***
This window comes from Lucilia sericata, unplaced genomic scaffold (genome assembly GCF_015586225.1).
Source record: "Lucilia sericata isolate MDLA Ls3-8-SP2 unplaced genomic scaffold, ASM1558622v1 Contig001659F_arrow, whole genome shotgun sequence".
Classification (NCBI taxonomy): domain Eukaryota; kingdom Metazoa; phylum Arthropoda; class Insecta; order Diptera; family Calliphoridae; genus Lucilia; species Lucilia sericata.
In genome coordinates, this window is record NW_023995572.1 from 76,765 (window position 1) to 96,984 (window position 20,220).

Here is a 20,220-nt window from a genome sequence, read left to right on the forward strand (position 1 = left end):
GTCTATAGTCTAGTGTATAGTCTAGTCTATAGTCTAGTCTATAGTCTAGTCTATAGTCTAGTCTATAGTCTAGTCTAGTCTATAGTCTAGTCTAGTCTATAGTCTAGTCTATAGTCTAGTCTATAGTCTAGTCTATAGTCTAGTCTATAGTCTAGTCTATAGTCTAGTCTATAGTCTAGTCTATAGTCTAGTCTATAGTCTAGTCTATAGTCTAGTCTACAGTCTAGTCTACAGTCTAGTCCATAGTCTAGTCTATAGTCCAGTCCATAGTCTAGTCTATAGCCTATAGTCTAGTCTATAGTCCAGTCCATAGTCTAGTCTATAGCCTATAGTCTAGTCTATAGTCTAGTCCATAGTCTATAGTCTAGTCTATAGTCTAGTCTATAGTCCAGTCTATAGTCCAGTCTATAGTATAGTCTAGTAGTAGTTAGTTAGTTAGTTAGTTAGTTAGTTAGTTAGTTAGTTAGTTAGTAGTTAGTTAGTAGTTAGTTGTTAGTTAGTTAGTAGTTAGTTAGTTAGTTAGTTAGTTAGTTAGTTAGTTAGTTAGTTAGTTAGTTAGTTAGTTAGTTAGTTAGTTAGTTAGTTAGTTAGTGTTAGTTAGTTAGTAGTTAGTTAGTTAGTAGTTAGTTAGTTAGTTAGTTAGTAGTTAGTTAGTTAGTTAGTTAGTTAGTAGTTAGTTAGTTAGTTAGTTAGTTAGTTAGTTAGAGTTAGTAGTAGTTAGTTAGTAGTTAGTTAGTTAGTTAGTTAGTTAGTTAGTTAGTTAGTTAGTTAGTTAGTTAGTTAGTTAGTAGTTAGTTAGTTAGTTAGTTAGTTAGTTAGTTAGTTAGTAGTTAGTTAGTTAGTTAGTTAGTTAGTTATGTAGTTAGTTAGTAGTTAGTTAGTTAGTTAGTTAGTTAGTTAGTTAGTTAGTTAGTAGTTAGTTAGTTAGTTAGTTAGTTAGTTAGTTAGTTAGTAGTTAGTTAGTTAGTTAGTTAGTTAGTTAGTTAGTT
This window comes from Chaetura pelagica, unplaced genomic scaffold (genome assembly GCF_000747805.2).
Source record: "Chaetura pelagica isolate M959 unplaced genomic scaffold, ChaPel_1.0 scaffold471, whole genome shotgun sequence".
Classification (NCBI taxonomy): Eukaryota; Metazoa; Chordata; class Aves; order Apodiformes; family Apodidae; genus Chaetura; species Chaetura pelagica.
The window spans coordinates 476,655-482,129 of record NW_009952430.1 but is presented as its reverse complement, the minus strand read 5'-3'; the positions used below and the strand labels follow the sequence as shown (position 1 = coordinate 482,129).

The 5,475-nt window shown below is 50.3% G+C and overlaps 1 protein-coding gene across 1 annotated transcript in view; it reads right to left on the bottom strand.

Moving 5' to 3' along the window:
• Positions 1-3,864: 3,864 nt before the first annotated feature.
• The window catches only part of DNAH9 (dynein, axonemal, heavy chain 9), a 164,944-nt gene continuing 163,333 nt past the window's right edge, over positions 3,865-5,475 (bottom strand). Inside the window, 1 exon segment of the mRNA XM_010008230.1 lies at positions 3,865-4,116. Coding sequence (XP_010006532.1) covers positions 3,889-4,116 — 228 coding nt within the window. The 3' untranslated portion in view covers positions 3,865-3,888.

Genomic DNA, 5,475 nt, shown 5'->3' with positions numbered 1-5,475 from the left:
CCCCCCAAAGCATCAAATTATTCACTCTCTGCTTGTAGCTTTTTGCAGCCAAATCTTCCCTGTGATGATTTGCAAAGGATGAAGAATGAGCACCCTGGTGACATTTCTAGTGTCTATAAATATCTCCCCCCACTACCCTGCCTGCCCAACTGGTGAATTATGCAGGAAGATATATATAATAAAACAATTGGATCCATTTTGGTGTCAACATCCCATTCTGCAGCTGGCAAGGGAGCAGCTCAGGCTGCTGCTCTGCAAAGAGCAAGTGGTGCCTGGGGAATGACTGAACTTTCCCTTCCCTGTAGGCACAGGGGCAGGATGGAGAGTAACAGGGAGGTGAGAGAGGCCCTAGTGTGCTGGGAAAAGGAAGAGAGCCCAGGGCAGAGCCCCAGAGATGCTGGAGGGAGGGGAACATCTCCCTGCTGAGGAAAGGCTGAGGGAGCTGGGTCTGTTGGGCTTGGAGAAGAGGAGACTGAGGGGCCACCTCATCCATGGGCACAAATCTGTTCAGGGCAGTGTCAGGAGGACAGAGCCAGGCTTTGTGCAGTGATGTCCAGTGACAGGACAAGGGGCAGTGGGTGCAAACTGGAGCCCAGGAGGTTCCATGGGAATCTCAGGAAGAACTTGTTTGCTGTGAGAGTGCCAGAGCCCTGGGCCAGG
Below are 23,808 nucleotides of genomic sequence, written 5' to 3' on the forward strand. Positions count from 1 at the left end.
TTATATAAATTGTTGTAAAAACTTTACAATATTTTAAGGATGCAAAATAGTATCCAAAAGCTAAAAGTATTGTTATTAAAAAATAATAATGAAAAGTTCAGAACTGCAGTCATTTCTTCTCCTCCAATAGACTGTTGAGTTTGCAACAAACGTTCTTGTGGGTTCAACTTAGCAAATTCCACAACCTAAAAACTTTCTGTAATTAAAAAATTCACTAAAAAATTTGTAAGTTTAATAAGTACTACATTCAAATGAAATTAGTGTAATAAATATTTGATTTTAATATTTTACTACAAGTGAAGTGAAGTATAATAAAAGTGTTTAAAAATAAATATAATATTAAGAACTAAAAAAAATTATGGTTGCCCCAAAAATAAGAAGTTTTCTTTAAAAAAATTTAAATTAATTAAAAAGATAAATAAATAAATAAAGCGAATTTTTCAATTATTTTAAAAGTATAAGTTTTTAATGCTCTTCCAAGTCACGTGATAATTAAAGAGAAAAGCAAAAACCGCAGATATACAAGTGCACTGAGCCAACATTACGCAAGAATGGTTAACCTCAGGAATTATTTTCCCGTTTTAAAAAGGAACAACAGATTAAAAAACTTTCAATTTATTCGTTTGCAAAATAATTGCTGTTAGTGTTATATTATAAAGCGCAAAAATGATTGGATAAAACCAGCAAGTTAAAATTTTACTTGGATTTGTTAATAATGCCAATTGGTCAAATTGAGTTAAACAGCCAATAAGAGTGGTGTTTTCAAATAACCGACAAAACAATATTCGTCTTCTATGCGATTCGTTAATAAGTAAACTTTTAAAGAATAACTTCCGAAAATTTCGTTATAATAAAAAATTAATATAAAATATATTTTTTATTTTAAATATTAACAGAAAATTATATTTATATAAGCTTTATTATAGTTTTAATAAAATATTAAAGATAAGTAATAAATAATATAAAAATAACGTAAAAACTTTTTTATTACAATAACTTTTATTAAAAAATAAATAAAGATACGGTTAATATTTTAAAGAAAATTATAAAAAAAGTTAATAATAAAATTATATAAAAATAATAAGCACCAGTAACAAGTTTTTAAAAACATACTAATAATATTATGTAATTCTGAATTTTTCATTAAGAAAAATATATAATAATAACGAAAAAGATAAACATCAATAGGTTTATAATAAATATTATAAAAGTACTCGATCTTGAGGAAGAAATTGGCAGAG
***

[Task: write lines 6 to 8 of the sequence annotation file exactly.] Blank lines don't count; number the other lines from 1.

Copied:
GTCTATAGTCTAGTGTATAGTCTAGTCTATAGTCTAGTCTATAGTCTAGTCTATAGTCTAGTCTATAGTCTAGTCTAGTCTATAGTCTAGTCTAGTCTATAGTCTAGTCTATAGTCTAGTCTATAGTCTAGTCTATAGTCTAGTCTATAGTCTAGTCTATAGTCTAGTCTATAGTCTAGTCTATAGTCTAGTCTATAGTCTAGTCTATAGTCTAGTCTACAGTCTAGTCTACAGTCTAGTCCATAGTCTAGTCTATAGTCCAGTCCATAGTCTAGTCTATAGCCTATAGTCTAGTCTATAGTCCAGTCCATAGTCTAGTCTATAGCCTATAGTCTAGTCTATAGTCTAGTCCATAGTCTATAGTCTAGTCTATAGTCTAGTCTATAGTCCAGTCTATAGTCCAGTCTATAGTATAGTCTAGTAGTAGTTAGTTAGTTAGTTAGTTAGTTAGTTAGTTAGTTAGTTAGTTAGTAGTTAGTTAGTAGTTAGTTGTTAGTTAGTTAGTAGTTAGTTAGTTAGTTAGTTAGTTAGTTAGTTAGTTAGTTAGTTAGTTAGTTAGTTAGTTAGTTAGTTAGTTAGTTAGTTAGTTAGTGTTAGTTAGTTAGTAGTTAGTTAGTTAGTAGTTAGTTAGTTAGTTAGTTAGTAGTTAGTTAGTTAGTTAGTTAGTTAGTAGTTAGTTAGTTAGTTAGTTAGTTAGTTAGTTAGAGTTAGTAGTAGTTAGTTAGTAGTTAGTTAGTTAGTTAGTTAGTTAGTTAGTTAGTTAGTTAGTTAGTTAGTTAGTTAGTTAGTAGTTAGTTAGTTAGTTAGTTAGTTAGTTAGTTAGTTAGTAGTTAGTTAGTTAGTTAGTTAGTTAGTTATGTAGTTAGTTAGTAGTTAGTTAGTTAGTTAGTTAGTTAGTTAGTTAGTTAGTTAGTAGTTAGTTAGTTAGTTAGTTAGTTAGTTAGTTAGTTAGTAGTTAGTTAGTTAGTTAGTTAGTTAGTTAGTTAGTT
This window comes from Chaetura pelagica, unplaced genomic scaffold (genome assembly GCF_000747805.2).
Source record: "Chaetura pelagica isolate M959 unplaced genomic scaffold, ChaPel_1.0 scaffold471, whole genome shotgun sequence".